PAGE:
WeHo Council Avoids Putting Lucrative Contract for City Trash Services Out to Bid

athens services

Almost a year after the West Hollywood City Council postponed voting on extending the city’s sanitation contract with Athens Services, the council voted 3-2 to hire a consulting firm to evaluate the merits of the Athens proposal at its Monday night meeting.

Despite calls from some council members to put the contract out to bid, which would likely draw a bid from Consolidated Disposal, the previous city trash vendor, the council instead voted to first evaluate four extension options from Athens, each varying in price and length of time.

Athens, which has been the city’s solid waste and recycling contractor since 2004, proposed adding services such as street sweeping, sidewalk cleaning and electronic/hazardous waste removal to its list of duties in exchange for extending its contract early and not putting it out for bid. Its current contract, for which the city pays $918,000 a year, expires in 2016. Athens hopes to extend its contract 15 years and have it automatically renewed each year.

In addition to the city’s payments, Athens charges apartment building owners fees set by the city for trash pickup, making West Hollywood a lucrative site for the company.

The council first debated the proposal at its July 16, 2012 meeting, but couldn’t reach consensus. Councilmembers John D’Amico and John Duran favored Athens’ proposal while Councilmembers Abbe Land and John Heilman wanted to get bids from other companies. During Duran’s 2013 council re-election campaign, Athens donated $10,000 to a special committee campaigning for Duran. Councilmember Jeffrey Prang abstained, saying it was too late in the evening (12:30 a.m.) for him to make a “thoughtful decision” on such an important matter.

Deadlocked, the council put off the debate.

At Monday’s meeting, Land and Heilman both wanted to see if the city could get a better deal by issuing a “request for proposals” (RFP) from other sanitation companies.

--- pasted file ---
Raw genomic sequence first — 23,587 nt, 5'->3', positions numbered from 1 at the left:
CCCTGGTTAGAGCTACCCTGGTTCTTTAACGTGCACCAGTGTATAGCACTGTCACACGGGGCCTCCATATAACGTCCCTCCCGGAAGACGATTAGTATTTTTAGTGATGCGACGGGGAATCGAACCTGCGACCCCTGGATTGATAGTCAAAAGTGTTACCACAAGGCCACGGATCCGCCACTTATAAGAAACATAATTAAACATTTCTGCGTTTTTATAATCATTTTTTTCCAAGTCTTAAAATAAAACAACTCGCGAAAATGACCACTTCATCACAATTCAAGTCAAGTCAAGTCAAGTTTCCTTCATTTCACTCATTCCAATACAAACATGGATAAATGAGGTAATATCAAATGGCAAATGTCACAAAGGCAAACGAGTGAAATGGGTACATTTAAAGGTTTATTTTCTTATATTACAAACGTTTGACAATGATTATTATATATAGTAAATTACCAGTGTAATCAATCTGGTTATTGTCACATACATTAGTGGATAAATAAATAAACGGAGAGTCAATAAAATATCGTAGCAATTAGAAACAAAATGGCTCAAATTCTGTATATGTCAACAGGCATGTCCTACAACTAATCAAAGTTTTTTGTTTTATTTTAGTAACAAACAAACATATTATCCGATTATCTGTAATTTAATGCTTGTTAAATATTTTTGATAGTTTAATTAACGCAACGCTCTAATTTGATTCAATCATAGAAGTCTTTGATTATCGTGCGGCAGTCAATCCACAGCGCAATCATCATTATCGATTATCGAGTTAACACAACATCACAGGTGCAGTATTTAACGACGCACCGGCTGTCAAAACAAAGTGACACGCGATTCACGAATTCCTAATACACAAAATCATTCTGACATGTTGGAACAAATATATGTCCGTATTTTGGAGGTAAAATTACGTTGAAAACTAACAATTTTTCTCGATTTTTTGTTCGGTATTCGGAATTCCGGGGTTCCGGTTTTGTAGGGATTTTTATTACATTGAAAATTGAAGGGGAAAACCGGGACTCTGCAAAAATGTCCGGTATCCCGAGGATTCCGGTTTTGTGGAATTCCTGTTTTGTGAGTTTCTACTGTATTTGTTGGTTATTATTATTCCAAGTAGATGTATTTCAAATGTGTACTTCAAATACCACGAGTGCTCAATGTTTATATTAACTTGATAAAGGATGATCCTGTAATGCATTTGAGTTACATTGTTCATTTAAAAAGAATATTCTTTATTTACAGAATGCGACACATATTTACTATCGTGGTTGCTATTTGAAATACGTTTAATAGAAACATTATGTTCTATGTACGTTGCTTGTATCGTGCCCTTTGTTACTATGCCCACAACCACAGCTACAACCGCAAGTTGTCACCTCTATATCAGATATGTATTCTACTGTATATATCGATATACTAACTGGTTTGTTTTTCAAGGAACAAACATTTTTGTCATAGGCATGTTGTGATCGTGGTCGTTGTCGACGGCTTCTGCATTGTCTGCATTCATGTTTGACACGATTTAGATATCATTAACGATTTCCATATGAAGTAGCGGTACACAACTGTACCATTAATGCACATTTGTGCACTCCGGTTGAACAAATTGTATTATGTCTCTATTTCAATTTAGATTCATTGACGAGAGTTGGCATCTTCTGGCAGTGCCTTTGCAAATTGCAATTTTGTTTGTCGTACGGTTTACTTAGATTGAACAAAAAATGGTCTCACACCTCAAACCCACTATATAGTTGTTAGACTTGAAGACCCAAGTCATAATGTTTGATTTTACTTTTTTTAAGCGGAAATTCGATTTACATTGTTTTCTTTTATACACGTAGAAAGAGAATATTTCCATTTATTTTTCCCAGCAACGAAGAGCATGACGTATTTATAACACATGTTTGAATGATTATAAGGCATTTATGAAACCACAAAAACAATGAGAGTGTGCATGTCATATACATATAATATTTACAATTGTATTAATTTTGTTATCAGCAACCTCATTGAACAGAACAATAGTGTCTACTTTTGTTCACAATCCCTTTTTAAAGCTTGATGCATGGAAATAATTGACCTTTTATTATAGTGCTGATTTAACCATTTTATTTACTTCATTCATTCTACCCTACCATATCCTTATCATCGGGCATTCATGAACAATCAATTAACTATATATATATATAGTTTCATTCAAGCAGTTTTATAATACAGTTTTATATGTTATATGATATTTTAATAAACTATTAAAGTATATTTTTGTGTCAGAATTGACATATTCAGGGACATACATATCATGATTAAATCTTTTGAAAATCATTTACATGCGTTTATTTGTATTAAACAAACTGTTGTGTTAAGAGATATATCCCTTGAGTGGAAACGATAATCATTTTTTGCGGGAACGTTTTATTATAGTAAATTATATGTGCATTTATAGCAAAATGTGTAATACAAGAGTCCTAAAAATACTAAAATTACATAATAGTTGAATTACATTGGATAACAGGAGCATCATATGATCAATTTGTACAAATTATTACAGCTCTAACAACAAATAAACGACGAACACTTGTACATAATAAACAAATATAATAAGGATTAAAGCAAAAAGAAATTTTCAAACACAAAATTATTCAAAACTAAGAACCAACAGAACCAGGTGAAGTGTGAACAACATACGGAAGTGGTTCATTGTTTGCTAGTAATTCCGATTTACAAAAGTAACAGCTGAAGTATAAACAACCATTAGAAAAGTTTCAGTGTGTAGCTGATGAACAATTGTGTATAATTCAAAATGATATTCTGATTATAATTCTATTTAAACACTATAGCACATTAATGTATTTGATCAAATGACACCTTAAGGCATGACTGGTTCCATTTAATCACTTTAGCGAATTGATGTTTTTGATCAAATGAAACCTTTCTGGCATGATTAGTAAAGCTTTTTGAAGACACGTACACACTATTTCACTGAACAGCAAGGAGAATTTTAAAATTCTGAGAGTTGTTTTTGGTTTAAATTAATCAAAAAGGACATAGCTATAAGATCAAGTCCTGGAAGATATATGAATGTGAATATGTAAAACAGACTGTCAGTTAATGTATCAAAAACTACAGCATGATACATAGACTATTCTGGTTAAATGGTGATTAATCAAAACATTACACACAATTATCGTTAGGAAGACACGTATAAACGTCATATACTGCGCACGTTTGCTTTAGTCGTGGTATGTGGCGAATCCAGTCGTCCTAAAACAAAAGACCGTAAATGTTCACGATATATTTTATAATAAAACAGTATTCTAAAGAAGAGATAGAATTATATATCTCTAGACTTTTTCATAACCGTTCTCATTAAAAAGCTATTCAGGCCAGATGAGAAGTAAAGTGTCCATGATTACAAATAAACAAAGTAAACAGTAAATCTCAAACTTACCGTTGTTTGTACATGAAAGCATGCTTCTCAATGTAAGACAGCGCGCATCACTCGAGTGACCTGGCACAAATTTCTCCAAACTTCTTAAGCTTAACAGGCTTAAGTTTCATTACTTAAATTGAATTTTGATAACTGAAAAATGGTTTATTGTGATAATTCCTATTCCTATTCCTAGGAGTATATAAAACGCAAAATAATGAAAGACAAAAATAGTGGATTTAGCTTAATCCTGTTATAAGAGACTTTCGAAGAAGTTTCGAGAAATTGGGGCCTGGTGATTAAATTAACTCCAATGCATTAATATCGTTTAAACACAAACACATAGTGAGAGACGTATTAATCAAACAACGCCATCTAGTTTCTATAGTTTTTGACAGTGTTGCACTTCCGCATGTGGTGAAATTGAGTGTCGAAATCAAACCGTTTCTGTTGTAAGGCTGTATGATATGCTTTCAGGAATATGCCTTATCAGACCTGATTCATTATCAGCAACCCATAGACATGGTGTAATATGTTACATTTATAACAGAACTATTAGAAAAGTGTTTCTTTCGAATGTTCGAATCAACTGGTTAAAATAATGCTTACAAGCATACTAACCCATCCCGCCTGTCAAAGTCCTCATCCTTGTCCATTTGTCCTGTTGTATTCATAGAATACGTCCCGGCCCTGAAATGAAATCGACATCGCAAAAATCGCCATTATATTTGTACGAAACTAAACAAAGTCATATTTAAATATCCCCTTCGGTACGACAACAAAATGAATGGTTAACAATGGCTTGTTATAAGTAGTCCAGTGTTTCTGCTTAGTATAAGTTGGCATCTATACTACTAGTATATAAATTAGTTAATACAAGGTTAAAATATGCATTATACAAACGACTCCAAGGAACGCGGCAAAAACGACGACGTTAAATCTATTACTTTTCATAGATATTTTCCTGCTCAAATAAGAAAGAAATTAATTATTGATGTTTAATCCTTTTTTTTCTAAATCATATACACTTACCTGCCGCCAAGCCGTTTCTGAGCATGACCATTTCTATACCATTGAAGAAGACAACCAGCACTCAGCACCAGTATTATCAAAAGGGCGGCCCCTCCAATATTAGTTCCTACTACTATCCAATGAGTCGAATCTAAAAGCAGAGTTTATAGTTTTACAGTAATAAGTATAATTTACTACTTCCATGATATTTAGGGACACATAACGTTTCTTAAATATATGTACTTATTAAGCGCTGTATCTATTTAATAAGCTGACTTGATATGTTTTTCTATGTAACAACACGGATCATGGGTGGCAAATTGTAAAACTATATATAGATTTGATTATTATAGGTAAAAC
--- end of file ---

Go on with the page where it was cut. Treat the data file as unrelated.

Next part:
“If we’re going to spend $50,000 for a consultant to evaluate Athens’ proposals, we should be spending that money to compare and contrast it with other potential providers out there,” said Heilman.

Aaron Green, representing the Afriat Consulting Group, owned by Steve Afriat, who recently ran the successful reelection campaigns of Prang and Duran and has also done fundraising for Land and Heilman in past elections, urged the council to issue the RFP.

“We think that’s a pretty important piece of inherent analysis for the city to have at its disposal,” said Green. “I would like to ask that the council amend the scope to include analysis of what might be the benefits of going out to RFP and what the market might bear and what benefits the other competitors have to offer.”

In 2003, just before the city decided to use Athens, Afriat asked that the council members reconsider his client, Phoenix Waste and Recycling Services, whose owner, Rouben Kandilian, was the former owner of Zakaroff Services, the city’s trash pickup collector prior to Athens.

Duran and D’Amico said they think issuing an RFP is unnecessary and that the four Athens proposals should be evaluated first.

“I say we evaluate the four proposals and if none of them are acceptable, we have time before 2016 to go out for bid,” said D’Amico.